By John A. Charles, Jr.
The TriMet Board recently approved a plan to replace its entire fleet with battery-electric buses (BEBs) by 2040. If implemented, this will cost taxpayers $553 million more than buying diesel buses.
It might be worth the premium if battery powered buses were cleaner or more reliable, but they aren’t. King County, Washington has been testing BEBs since April 2016. On average, they only travel 2,771 miles between service failures. Diesel buses are good for 17,332 miles—more than six times as long.
In addition, battery buses are not the best environmental option, because they draw electricity from power plants using fossil fuels. The Los Angeles County Metropolitan Transit Authority went through an extensive analysis in 2016, and found that “renewable” natural gas derived from landfill methane had a much better environmental profile than electric vehicles.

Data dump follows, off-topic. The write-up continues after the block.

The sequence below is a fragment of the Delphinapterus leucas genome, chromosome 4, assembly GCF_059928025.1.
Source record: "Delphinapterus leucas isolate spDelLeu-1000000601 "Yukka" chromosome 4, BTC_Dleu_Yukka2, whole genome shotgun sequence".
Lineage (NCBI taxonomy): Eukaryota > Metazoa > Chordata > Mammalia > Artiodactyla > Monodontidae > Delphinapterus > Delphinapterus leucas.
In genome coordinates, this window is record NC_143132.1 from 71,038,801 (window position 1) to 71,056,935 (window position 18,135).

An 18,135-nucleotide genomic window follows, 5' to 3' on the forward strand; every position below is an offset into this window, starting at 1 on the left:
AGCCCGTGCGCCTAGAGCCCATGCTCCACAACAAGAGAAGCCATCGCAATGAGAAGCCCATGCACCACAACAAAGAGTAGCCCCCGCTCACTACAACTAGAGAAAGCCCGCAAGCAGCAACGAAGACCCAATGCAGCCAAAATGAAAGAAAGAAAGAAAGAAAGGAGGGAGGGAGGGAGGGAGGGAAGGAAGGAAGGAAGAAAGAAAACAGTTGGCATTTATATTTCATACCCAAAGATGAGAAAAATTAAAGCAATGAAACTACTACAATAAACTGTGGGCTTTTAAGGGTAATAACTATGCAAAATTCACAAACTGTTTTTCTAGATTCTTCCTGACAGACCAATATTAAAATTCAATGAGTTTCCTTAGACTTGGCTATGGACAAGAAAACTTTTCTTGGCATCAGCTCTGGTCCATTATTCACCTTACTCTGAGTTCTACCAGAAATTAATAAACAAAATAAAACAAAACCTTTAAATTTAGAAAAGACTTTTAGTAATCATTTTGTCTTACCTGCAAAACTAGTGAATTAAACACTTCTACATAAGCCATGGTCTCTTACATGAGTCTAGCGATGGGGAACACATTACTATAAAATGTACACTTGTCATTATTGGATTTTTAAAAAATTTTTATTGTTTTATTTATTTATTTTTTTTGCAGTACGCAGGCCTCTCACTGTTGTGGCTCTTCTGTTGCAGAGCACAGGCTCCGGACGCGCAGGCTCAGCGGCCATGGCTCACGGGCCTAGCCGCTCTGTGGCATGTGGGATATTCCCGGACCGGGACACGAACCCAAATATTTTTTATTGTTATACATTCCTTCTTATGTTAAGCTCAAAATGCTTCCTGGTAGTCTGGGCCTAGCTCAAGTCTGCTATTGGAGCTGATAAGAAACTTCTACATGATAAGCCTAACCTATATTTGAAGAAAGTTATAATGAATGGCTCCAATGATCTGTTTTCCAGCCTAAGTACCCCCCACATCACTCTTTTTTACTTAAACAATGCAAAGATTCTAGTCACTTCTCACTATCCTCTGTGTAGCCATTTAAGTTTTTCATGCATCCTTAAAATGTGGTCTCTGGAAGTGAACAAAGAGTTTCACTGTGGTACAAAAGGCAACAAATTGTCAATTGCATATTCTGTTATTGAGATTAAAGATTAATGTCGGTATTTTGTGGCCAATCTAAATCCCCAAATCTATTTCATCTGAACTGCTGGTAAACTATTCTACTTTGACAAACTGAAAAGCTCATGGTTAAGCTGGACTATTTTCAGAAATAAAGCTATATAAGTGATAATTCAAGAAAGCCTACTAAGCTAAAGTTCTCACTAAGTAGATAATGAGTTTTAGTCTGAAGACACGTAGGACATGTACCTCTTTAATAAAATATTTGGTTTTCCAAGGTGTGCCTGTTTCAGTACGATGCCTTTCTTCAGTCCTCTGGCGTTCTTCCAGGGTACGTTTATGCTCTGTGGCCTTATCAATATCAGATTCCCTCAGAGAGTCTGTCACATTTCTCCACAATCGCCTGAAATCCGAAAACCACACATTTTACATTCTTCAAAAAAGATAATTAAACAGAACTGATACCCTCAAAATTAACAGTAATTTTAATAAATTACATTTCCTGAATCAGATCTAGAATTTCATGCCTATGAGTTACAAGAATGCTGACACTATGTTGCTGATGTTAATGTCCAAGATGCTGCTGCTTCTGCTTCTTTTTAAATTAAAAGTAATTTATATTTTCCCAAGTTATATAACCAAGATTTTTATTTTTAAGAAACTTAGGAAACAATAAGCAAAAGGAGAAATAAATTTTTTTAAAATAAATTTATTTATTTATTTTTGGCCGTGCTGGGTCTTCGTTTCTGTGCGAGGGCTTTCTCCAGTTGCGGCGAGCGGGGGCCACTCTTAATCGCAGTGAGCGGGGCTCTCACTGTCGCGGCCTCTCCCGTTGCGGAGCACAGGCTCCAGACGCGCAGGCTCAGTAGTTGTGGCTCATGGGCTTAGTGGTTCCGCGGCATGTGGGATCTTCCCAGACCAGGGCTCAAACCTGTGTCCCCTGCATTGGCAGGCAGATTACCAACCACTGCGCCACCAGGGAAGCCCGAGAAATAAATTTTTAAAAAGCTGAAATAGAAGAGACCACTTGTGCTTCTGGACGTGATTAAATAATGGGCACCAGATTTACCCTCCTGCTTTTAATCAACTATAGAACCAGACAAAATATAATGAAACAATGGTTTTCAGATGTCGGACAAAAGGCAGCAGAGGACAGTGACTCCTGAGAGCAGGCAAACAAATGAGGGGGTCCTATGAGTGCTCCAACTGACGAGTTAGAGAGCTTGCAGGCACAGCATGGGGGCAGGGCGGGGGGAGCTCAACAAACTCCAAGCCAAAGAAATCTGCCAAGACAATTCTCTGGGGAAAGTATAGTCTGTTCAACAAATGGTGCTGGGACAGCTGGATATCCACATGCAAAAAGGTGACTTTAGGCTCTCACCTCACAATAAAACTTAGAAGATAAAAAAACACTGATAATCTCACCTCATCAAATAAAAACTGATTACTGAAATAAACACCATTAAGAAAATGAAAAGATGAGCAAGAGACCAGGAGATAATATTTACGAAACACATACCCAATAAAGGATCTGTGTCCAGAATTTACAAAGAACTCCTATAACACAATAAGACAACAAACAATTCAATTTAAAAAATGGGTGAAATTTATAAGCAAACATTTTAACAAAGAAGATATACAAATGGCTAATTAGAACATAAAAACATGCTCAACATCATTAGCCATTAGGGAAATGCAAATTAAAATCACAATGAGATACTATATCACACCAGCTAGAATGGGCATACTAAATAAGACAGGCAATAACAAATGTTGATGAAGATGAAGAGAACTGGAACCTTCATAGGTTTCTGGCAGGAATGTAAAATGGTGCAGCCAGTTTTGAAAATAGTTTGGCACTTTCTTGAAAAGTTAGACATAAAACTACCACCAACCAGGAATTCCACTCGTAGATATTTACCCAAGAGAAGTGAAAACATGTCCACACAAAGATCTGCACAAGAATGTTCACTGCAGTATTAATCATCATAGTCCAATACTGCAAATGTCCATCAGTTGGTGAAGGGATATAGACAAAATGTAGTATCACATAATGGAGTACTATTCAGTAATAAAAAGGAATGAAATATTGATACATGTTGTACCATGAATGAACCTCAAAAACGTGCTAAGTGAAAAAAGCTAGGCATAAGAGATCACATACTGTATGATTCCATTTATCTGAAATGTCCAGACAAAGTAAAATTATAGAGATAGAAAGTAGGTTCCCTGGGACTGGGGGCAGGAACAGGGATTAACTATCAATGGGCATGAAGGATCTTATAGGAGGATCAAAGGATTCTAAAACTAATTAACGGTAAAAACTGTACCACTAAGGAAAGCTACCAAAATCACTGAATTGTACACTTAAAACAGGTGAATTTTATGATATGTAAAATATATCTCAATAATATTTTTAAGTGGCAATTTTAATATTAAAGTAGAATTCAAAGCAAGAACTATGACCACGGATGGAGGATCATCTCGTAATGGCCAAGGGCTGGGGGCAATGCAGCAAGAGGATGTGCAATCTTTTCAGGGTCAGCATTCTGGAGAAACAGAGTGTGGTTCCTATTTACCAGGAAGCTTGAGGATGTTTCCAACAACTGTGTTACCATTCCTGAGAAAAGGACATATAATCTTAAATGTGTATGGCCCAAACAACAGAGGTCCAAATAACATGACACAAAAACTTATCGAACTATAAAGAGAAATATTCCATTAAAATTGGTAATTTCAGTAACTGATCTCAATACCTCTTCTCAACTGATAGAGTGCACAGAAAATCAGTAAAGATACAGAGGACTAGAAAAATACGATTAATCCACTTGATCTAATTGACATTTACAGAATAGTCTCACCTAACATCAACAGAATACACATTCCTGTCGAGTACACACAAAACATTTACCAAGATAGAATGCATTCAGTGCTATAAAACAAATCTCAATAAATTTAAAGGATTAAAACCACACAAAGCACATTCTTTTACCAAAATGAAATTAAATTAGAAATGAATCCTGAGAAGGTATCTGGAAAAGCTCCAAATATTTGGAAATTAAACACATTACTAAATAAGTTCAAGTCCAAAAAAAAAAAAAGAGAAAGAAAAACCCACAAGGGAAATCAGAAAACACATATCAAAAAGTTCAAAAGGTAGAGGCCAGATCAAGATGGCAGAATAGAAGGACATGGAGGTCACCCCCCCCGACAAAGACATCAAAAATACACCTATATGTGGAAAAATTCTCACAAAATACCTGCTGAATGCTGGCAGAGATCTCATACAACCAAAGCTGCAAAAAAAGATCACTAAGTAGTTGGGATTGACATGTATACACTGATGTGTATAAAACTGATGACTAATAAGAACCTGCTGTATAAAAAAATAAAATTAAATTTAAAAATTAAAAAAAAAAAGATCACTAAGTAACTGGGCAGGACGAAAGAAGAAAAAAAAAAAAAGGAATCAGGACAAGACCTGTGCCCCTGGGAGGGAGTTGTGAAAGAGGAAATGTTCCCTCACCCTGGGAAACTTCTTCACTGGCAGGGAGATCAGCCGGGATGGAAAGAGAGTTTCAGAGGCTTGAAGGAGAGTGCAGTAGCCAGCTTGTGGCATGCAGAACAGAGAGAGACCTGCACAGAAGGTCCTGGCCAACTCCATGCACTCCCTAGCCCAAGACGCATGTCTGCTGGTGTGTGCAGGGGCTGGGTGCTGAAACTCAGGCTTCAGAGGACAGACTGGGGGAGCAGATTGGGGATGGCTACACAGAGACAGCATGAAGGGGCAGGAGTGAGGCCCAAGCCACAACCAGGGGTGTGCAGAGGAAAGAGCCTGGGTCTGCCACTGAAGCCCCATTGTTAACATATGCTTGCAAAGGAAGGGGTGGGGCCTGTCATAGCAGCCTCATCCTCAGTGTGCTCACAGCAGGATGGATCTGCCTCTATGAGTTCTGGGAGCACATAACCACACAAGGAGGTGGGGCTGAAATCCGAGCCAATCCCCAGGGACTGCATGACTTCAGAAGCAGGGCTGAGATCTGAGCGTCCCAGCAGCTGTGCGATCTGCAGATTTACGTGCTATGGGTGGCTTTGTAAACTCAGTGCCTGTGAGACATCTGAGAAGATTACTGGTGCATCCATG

For that reason, the MTA decided to convert its bus fleet to renewable natural gas, not electric. The agency concluded that renewable natural gas “achieves 39% greater reductions in greenhouse gas emissions, at half the cost” of electric buses.
What does TriMet know that the Los Angeles MTA doesn’t? That question should be answered before we spend $553 million.
John A. Charles, Jr. is President and CEO of Cascade Policy Institute, Oregon’s free market public policy research organization.
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